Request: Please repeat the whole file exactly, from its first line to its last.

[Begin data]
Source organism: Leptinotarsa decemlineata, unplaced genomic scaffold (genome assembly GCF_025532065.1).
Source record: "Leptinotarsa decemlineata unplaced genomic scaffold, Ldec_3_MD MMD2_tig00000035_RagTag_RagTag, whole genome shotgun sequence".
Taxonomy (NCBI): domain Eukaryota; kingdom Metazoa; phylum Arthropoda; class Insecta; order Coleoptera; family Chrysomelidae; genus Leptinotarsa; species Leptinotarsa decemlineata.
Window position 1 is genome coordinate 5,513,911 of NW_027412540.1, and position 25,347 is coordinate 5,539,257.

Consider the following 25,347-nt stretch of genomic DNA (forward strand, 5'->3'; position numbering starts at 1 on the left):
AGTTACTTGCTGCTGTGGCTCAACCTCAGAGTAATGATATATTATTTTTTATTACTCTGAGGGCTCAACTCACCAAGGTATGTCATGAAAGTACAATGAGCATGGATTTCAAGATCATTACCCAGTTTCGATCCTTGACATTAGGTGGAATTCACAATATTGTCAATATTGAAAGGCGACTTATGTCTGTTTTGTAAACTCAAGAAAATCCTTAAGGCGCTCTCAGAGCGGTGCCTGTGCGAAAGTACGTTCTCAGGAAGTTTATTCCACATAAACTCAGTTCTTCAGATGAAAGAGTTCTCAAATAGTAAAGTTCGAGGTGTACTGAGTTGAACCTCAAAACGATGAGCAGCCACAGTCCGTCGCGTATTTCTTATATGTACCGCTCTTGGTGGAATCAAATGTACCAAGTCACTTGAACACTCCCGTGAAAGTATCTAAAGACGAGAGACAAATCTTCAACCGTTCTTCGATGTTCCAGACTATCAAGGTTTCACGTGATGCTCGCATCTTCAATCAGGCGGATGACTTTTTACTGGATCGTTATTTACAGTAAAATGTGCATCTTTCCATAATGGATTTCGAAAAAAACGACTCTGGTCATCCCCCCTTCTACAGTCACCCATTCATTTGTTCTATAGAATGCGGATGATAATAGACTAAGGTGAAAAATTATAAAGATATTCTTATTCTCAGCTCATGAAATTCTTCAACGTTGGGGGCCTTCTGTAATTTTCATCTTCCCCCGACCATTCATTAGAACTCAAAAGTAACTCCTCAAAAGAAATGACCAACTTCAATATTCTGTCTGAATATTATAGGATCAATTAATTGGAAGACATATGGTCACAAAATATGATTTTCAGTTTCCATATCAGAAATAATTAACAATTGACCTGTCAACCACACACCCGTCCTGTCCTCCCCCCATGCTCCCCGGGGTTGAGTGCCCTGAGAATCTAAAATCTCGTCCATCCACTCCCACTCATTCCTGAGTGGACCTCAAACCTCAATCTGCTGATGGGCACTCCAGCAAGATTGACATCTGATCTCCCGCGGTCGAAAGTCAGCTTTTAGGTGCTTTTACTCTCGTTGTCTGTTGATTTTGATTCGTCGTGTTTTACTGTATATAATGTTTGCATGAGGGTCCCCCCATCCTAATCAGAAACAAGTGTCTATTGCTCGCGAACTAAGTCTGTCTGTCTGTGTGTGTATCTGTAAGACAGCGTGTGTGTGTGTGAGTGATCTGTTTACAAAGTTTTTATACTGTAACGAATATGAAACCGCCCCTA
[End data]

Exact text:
Source organism: Leptinotarsa decemlineata, unplaced genomic scaffold (genome assembly GCF_025532065.1).
Source record: "Leptinotarsa decemlineata unplaced genomic scaffold, Ldec_3_MD MMD2_tig00000035_RagTag_RagTag, whole genome shotgun sequence".
Taxonomy (NCBI): domain Eukaryota; kingdom Metazoa; phylum Arthropoda; class Insecta; order Coleoptera; family Chrysomelidae; genus Leptinotarsa; species Leptinotarsa decemlineata.
Window position 1 is genome coordinate 5,513,911 of NW_027412540.1, and position 25,347 is coordinate 5,539,257.

Consider the following 25,347-nt stretch of genomic DNA (forward strand, 5'->3'; position numbering starts at 1 on the left):
AGTTACTTGCTGCTGTGGCTCAACCTCAGAGTAATGATATATTATTTTTTATTACTCTGAGGGCTCAACTCACCAAGGTATGTCATGAAAGTACAATGAGCATGGATTTCAAGATCATTACCCAGTTTCGATCCTTGACATTAGGTGGAATTCACAATATTGTCAATATTGAAAGGCGACTTATGTCTGTTTTGTAAACTCAAGAAAATCCTTAAGGCGCTCTCAGAGCGGTGCCTGTGCGAAAGTACGTTCTCAGGAAGTTTATTCCACATAAACTCAGTTCTTCAGATGAAAGAGTTCTCAAATAGTAAAGTTCGAGGTGTACTGAGTTGAACCTCAAAACGATGAGCAGCCACAGTCCGTCGCGTATTTCTTATATGTACCGCTCTTGGTGGAATCAAATGTACCAAGTCACTTGAACACTCCCGTGAAAGTATCTAAAGACGAGAGACAAATCTTCAACCGTTCTTCGATGTTCCAGACTATCAAGGTTTCACGTGATGCTCGCATCTTCAATCAGGCGGATGACTTTTTACTGGATCGTTATTTACAGTAAAATGTGCATCTTTCCATAATGGATTTCGAAAAAAACGACTCTGGTCATCCCCCCTTCTACAGTCACCCATTCATTTGTTCTATAGAATGCGGATGATAATAGACTAAGGTGAAAAATTATAAAGATATTCTTATTCTCAGCTCATGAAATTCTTCAACGTTGGGGGCCTTCTGTAATTTTCATCTTCCCCCGACCATTCATTAGAACTCAAAAGTAACTCCTCAAAAGAAATGACCAACTTCAATATTCTGTCTGAATATTATAGGATCAATTAATTGGAAGACATATGGTCACAAAATATGATTTTCAGTTTCCATATCAGAAATAATTAACAATTGACCTGTCAACCACACACCCGTCCTGTCCTCCCCCCATGCTCCCCGGGGTTGAGTGCCCTGAGAATCTAAAATCTCGTCCATCCACTCCCACTCATTCCTGAGTGGACCTCAAACCTCAATCTGCTGATGGGCACTCCAGCAAGATTGACATCTGATCTCCCGCGGTCGAAAGTCAGCTTTTAGGTGCTTTTACTCTCGTTGTCTGTTGATTTTGATTCGTCGTGTTTTACTGTATATAATGTTTGCATGAGGGTCCCCCCATCCTAATCAGAAACAAGTGTCTATTGCTCGCGAACTAAGTCTGTCTGTCTGTGTGTGTATCTGTAAGACAGCGTGTGTGTGTGTGAGTGATCTGTTTACAAAGTTTTTATACTGTAACGAATATGAAACCGCCCCTA